Boomboxes are kind of an of-a-certain-age thing, but if you were sentient in between the mid ‘70s and early ’90s, they were as common as stereo consoles and component systems. “Portable,” technically, inasmuch as they took batteries and weren’t literally furniture, they were huge, cumbersome radio/cassette deck combos with large stereo speakers. The classic stereotypes associated with the things were mulletted suburban rock ‘n’ roll scumbags tailgating with boomboxes in the trunks of their cars playing music at hateful and disruptive volumes, either oblivious to or give-a-fuckless about the public nuisance they were creating, or soul/disco/hip-hop fans with massive afros, strutting down crowded city streets with boomboxes on their shoulders playing music at hateful and disruptive volumes, either oblivious to or give-a-fuckless about the public nuisance they were creating. Their total ubiquity in breakdance culture (owing to their portability, naturally) led to the unfortunate and highly problematic nickname “ghettoblasters.”

By the late ’80s, a boombox could have as many features as a stereo component system—sophisticated EQs, detatchable speakers, dual cassette decks for dubbing (HOME TAPING IS KILLING MUSIC, YOU GUYS), even remotes. By the early ‘90s, when the boxy metal units were phased out in favor of less distinctive (and way less awesome) rounded black plastic ones with CD players, they often even replaced consoles as home stereos of choice for many listeners as cassettes grew in popularity over vinyl. And those feature-loaded boxy metal ones are the models that have, in the internet era of ever-increasing granularity in collecting, developed a cult.

Keep reading after the jump…

Posted by Ron Kretsch | Leave a comment
A whole bunch of Dischord albums are now available on Bandcamp
03:13 pm



The Washington, D.C., record label Dischord, co-owned by Jeff Nelson and Fugazi’s Ian MacKaye, is routinely held up as the shining example of an independent record company that maintains its integrity in the face of unrelenting corporate pressures.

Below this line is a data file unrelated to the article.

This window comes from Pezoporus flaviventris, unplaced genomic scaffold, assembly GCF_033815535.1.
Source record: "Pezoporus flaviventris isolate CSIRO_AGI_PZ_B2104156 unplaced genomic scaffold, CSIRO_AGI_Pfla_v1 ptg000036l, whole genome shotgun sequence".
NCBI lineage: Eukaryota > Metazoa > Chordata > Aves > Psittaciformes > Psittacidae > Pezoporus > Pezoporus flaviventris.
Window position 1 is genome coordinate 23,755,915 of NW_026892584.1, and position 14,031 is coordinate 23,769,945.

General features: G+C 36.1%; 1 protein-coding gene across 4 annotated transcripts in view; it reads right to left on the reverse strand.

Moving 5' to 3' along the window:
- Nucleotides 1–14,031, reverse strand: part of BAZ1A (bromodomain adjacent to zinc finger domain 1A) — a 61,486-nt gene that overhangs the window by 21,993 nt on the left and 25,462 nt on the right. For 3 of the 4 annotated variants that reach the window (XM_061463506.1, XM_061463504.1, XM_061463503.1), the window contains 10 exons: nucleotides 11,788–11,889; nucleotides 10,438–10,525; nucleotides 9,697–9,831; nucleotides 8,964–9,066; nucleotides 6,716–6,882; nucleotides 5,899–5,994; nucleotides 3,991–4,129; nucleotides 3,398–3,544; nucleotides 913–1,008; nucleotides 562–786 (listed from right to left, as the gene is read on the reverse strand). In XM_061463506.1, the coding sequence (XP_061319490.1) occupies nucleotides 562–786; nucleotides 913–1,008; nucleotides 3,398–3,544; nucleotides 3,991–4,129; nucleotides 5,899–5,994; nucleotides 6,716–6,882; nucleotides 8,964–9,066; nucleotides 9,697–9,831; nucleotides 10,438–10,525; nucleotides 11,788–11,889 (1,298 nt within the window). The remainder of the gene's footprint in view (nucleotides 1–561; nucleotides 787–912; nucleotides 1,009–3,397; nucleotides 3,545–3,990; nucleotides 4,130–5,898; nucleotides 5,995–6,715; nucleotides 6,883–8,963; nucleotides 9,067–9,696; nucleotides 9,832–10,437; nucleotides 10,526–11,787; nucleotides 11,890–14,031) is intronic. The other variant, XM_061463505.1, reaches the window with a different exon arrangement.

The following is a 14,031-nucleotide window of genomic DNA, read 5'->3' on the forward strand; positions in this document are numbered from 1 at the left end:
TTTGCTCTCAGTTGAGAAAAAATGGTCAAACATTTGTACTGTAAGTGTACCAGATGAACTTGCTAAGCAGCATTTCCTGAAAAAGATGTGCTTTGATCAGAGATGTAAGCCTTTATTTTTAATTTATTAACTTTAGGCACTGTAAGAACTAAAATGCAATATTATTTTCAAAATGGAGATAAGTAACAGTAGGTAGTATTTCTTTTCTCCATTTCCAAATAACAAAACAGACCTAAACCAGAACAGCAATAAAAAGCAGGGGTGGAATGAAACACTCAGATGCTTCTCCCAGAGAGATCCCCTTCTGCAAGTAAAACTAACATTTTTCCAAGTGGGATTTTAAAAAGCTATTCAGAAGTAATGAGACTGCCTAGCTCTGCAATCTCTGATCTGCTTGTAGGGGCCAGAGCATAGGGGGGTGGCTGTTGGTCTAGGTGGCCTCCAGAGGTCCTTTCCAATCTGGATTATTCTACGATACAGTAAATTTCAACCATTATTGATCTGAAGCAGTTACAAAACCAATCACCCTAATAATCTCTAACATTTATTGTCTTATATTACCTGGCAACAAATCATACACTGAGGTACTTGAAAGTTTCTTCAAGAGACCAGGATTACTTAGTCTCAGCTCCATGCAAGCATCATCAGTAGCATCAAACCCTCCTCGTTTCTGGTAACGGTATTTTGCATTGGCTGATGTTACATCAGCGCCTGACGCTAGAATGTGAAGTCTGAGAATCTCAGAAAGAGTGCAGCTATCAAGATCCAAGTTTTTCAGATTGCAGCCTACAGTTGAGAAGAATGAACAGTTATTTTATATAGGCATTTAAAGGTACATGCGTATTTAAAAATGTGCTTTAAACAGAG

It seems that Dischord is still seeking to forge its own path—rather than sign contracts with Spotify, it has recently made a relationship with Bandcamp, a website popular among D.I.Y. musicians that makes self-distribution of music much easier. A healthy chunk of the Dischord catalog has just surfaced on, which means the fans of Government Issue, Void, Rites of Spring, Dag Nasty, and Nation of Ulysses can now stream their albums without paying Spotify for the privilege.

Furthermore, it’s easy to purchase digital copies of many Dischord albums at a pretty reasonable price (usually $8). I’ve seen it said that “every” Dischord album is now on Bandcamp, but I couldn’t find any albums by Jawbox or Lungfish or Shudder to Think or the Make-Up. In any case it’s a lot of albums, more than 100 albums for sure.

More after the jump…

Posted by Martin Schneider | Leave a comment
Lord of the Strings: Guitar wizard Harvey Thomas and his Infernal Music Machines
01:20 pm


Harvey Thomas

Thanks to Timothy L. Olsen for this wonderful remembrance of guitar-making legend Harvey Thomas.

Remember what the term “Japanese guitar” used to mean, back when Beatniks roamed the earth and Elvis was still kinda nasty?

The Beatles hadn’t landed and I was in the third grade when my big brother Jim brought home a brand new Japanese guitar. Loosely modeled after a classic, it was already caving in from the load of its steel strings. You don’t see them like this anymore, man. Painted-on binding, decal rosette, door skin luan plywood, basswood (or worse) neck, nice sharp ends on those rough brass frets. I was totally fascinated.

But the word fascination found new meaning a year later when my even bigger brother Dick came home from college with what might as well have been the Messiah Stradivarius. It was a very plain, small-bodied New York-era Epiphone archtop with a badly repaired crack running the full length of the soundboard, and he had bought it cheap in a pawn shop. The hand of mortal man never created such perfection. This was a gift from the angels! Oh, the lovely dissonances that it spoke as I whanged it with a juice glass slide! When Dick was begged, he would strum “Who Threw the Overalls in Mrs. Murphy’s Chowder?